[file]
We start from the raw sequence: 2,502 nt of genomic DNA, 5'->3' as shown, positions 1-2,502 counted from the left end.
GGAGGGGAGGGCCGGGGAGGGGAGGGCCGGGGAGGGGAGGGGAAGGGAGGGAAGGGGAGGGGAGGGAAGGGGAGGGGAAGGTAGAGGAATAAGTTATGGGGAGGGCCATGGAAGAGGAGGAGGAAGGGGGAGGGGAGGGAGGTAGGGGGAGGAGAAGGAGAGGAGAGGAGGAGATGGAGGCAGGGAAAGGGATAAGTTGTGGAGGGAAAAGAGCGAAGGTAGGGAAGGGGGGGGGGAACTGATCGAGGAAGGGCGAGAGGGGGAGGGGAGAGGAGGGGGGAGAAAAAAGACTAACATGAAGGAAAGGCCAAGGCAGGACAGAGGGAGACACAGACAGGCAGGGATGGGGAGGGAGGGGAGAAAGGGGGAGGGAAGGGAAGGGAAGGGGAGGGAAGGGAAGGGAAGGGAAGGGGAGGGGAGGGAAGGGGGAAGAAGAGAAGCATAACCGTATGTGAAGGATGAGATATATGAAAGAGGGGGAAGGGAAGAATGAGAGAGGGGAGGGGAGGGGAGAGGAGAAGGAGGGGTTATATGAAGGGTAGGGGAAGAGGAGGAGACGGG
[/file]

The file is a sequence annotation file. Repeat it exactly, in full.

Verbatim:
We start from the raw sequence: 2,502 nt of genomic DNA, 5'->3' as shown, positions 1-2,502 counted from the left end.
GGAGGGGAGGGCCGGGGAGGGGAGGGCCGGGGAGGGGAGGGGAAGGGAGGGAAGGGGAGGGGAGGGAAGGGGAGGGGAAGGTAGAGGAATAAGTTATGGGGAGGGCCATGGAAGAGGAGGAGGAAGGGGGAGGGGAGGGAGGTAGGGGGAGGAGAAGGAGAGGAGAGGAGGAGATGGAGGCAGGGAAAGGGATAAGTTGTGGAGGGAAAAGAGCGAAGGTAGGGAAGGGGGGGGGGAACTGATCGAGGAAGGGCGAGAGGGGGAGGGGAGAGGAGGGGGGAGAAAAAAGACTAACATGAAGGAAAGGCCAAGGCAGGACAGAGGGAGACACAGACAGGCAGGGATGGGGAGGGAGGGGAGAAAGGGGGAGGGAAGGGAAGGGAAGGGGAGGGAAGGGAAGGGAAGGGAAGGGGAGGGGAGGGAAGGGGGAAGAAGAGAAGCATAACCGTATGTGAAGGATGAGATATATGAAAGAGGGGGAAGGGAAGAATGAGAGAGGGGAGGGGAGGGGAGAGGAGAAGGAGGGGTTATATGAAGGGTAGGGGAAGAGGAGGAGACGGG